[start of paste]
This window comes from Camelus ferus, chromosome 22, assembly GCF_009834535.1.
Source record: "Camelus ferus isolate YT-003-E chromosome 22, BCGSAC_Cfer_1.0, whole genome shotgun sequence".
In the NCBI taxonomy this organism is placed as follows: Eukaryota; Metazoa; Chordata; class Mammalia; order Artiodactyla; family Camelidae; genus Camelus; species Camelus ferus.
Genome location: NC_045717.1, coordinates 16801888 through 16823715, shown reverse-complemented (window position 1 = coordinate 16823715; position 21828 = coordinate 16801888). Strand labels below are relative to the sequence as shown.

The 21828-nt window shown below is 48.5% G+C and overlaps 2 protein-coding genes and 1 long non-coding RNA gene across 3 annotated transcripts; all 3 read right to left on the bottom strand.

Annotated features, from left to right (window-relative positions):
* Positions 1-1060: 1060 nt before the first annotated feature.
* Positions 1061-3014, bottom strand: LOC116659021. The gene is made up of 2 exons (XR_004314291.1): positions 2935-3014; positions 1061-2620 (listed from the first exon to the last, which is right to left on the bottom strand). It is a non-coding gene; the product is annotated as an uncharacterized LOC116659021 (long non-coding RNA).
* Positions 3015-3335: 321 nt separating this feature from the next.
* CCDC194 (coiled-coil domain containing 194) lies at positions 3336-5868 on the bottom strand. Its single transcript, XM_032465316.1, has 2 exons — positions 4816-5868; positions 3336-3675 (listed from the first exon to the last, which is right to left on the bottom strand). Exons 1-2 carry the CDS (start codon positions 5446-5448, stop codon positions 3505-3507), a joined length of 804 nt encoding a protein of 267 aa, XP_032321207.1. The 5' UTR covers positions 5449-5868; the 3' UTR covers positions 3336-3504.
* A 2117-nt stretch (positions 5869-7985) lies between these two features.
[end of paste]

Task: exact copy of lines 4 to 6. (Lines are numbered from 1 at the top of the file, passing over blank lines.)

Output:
Genome location: NC_045717.1, coordinates 16801888 through 16823715, shown reverse-complemented (window position 1 = coordinate 16823715; position 21828 = coordinate 16801888). Strand labels below are relative to the sequence as shown.

The 21828-nt window shown below is 48.5% G+C and overlaps 2 protein-coding genes and 1 long non-coding RNA gene across 3 annotated transcripts; all 3 read right to left on the bottom strand.

Annotated features, from left to right (window-relative positions):